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I'm working on my will to live.
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I found this draft I guess I had never hit publish on. It wasn't too bad. It is probably more beneficial for the beginning authors of the world, but there might be something useful in it for others, I suppose.

"How do you write a novel? Wait, don't tell me. This is about how I do it. Your mileage will vary wildly.

I'm a genre writer. That doesn't mean what you think it means, to me. I write books in all genres. So far, I have a thriller, a romance, sci-fi, adventure, fantasy, erotica, a mystery, and, well, other stuff. I'm starting to lose track.

So the first thing I start with is what genre I'm going to approach. That, I find, makes the rest a lot easier. Having a defined genre actually gives you the freedom to mix and match. If your structure is that of a thriller, say, you can work in subplots and themes from other genres with the confidence that when you're done, it will be easy to categorize, but can actually satisfy readers of different tastes.

My biggest tip? If you don't have a romantic element in your books, try again. That doesn't apply to every book, of course, but it's sort of a rule-of-thumb of mine that has worked well for me so far.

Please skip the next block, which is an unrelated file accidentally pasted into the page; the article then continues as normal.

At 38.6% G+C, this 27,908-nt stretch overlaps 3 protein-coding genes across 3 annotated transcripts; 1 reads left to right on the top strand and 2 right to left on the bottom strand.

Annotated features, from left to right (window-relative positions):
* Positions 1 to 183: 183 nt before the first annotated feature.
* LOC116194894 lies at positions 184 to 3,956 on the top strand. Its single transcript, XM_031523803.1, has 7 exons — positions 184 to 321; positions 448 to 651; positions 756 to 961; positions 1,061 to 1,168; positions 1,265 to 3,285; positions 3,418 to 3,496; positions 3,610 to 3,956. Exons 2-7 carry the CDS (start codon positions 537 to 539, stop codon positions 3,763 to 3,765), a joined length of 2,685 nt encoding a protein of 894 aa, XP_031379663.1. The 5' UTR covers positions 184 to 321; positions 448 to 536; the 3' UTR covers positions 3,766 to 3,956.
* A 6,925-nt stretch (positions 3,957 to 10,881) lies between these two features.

Here's the thing: I don't read romance books. From a clinical standpoint, I don't even like them. I would say I've never even read any. However, I have read a lot of Jackie Collins, Sidney Sheldon, and things like that. But there's a big difference between those sort of books and the romance mill novels that are consumed in bulk monthly by my Aunt Rochelle."

More here, of course:
https://jasonzchristie.blogspot.com/2012/08/the-process.html?m=1
 

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My biggest tip? If you don't have a romantic element in your books, try again. That doesn't apply to every book, of course, but it's sort of a rule-of-thumb of mine that has worked well for me so far.
everything you said right there makes a ton of sense... i wished i had read up on something like that when i started! especially the bit about inserting themes of romance regardless of genre... growing up, i was one of those people who always moaned whenever the designated 'love interests' would make their appearance in any movie i watched, but now after spending a few years doing this gig i finally understand that those often maligned hollywood executives knew what they were doing all along! i was the one who didn't get it!

so as someone who has always tried to resist the urge to conform to genre mandated tropes for years before seeing the light, i can wholeheartedly endorse this sentiment! and from my personal experiences i can tell everyone that going against conventional tropes might seem cool but doing that is also like trying to swim upstream... i mean it can be done, but you are putting in so much extra effort with little to no extra reward other than maybe humming 'i did it my way' afterwards thinking of yourself as some sort of a poor-man's frank sinatra, or maybe that's just me!
 
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